- The Anacostia River received billions of gallons of sewage due to the regular sewer overflows produced by DC’s deteriorating sewage infrastructure.
- Initiated in response to a lawsuit, the Clean Rivers Project seeks to lower overflows and enhance water quality.
- Flood resilience is increased as a result of the tunnel system’s flood mitigation and stormwater management.
- Digging tunnels 100 feet below the city is a remarkable engineering achievement being performed by enormous tunnel-boring equipment.
- The comprehensive tunnel network connects various parts of D.C. and costs $2.7 billion, funded in part by DC Water customers.
- Challenges remain in fully restoring the Anacostia River, including bacterial contamination and toxic chemicals.
- The tunnel project represents significant progress, but comprehensive restoration efforts continue.
A collection of neighborhood environmental organizations started a legal fight approximately 25 years ago to get DC Water to stop allowing the flow of billions of gallons of untreated sewage into the rivers of Washington, D.C.
Massive tunnel network that was formerly underground now serves as evidence of transformation. An important step has been taken in the continuous restoration of the Anacostia River with the installation of this system, which is designed to stop 98% of wastewater overflows into the river.
Before this ambitious tunnel project, the city’s aging sewage infrastructure frequently led to devastating consequences: 84 annual instances of sewer overflows, disgorging a staggering average of 2.1 billion gallons of untreated sewage directly into the Anacostia River.
The introduction of the new tunnel system promises to drastically reduce overflows to just two occurrences annually, promising a remarkable enhancement of water quality.
The initial phase of this monumental endeavor has already averted the discharge of 15 billion gallons of untreated sewage and stormwater, in addition to intercepting 9,800 tons of refuse.
The Anacostia Watershed Society, Friends of the Earth, and the Sierra Club joined forces in a lawsuit that was filed in 2000, which is where this project got its start.
In a subsequent settlement, DC Water promised to address the issue by building a huge network of tunnels known as the Clean Rivers Project. Similar tunnel systems are slated for the Potomac River and Rock Creek, scheduled for completion by 2030.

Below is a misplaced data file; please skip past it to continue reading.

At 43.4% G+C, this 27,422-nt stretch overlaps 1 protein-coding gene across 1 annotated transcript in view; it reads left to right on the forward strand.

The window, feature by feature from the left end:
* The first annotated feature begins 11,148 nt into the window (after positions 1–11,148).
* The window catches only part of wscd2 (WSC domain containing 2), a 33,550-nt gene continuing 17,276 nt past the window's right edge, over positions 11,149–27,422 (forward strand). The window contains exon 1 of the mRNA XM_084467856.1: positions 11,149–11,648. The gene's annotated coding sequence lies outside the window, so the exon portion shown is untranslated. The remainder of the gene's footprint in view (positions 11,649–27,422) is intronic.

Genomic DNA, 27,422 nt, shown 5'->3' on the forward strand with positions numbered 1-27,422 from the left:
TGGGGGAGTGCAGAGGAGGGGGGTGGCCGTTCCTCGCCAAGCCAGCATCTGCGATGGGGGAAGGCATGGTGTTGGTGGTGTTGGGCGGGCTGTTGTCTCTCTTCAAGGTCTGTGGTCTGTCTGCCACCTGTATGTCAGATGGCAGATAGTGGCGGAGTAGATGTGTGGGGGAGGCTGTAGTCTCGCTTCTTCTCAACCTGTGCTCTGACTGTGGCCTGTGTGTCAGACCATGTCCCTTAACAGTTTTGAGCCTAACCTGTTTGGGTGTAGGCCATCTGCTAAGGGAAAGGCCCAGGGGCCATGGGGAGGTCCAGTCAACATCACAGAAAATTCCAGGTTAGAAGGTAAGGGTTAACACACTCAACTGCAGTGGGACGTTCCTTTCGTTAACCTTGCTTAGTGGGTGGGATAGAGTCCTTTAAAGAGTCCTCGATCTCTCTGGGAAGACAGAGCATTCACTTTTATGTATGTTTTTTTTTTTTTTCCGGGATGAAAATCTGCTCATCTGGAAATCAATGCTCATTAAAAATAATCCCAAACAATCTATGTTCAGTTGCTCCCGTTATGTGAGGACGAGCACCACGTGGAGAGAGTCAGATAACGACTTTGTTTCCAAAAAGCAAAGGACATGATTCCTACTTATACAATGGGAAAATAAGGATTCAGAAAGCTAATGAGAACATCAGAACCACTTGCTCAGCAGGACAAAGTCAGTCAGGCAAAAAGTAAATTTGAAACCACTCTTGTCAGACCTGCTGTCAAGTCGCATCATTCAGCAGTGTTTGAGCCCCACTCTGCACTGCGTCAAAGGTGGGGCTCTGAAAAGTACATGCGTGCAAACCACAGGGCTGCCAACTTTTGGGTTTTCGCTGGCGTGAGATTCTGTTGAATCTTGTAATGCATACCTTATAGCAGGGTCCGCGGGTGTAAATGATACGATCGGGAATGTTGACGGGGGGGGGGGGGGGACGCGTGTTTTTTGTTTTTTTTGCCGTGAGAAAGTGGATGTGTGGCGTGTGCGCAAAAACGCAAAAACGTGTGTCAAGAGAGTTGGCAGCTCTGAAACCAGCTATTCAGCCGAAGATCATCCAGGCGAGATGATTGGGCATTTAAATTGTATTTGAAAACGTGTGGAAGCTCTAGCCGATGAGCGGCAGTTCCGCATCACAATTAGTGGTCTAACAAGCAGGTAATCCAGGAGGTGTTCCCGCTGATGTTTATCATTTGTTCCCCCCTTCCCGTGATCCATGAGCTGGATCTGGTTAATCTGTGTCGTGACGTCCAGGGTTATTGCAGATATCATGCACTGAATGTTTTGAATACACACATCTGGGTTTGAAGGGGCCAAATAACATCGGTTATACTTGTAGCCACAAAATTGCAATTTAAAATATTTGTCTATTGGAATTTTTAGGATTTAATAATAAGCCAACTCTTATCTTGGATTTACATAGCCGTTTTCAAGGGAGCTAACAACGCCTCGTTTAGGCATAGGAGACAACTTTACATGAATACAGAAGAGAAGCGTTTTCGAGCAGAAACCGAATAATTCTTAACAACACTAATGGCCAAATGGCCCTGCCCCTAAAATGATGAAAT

The focus was initially placed on the Anacostia River, as it suffered from a disproportionately higher number of sewer overflows compared to other waterways.
The recently completed tunnel system also promises to lessen flooding in a few locations, including Rhode Island Avenue, which took the brunt of the horrific storm in August 2021 that claimed the lives of 10 pets at a dog daycare facility. Stormwater management features are incorporated into the design of this tunnel, protecting against floods brought on by storms with a 15-year magnitude or greater.
With a 7% chance of occurring in any given year, this degree of storm significantly increases flood resilience.
The engineering feat behind the tunnel system is nothing short of remarkable, involving a massive tunnel-boring machine that excavated and constructed tunnels measuring 23 feet in diameter, positioned approximately 100 feet beneath the city’s surface.
The comprehensive Anacostia tunnel network spans approximately 12 miles, connecting Shaw in Northwest D.C. to the Blue Plains sewage treatment facility in Southeast D.C.
The project, including the sections dedicated to the Potomac River and Rock Creek, carries an estimated cost of $2.7 billion, with a substantial portion of the funding sourced from DC Water customers through the Clean Rivers impervious area charge, incorporated into monthly water bills.
Functionally, the tunnels serve as reservoirs, capturing and containing overflow from the city’s aged combined sewers—pipelines that convey both stormwater and sewage within the same conduits. During intense storms, these pipelines rapidly fill with rainwater, leading to overflows that would release pollutants into the waterways.
There are still many issues to be resolved before the Anacostia River can be entirely restored, even if the opening of the new tunnel system represents a turning point for the restoration of water quality. High levels of bacterial contamination, which may have upstream sources, are still present in some locations.
A historical reminder of centuries of industrial activity, poisonous chemicals are still embedded in the riverbed. Although the completion of this tunnel project is a significant start in the right direction, much more work needs to be done before the area can be fully restored.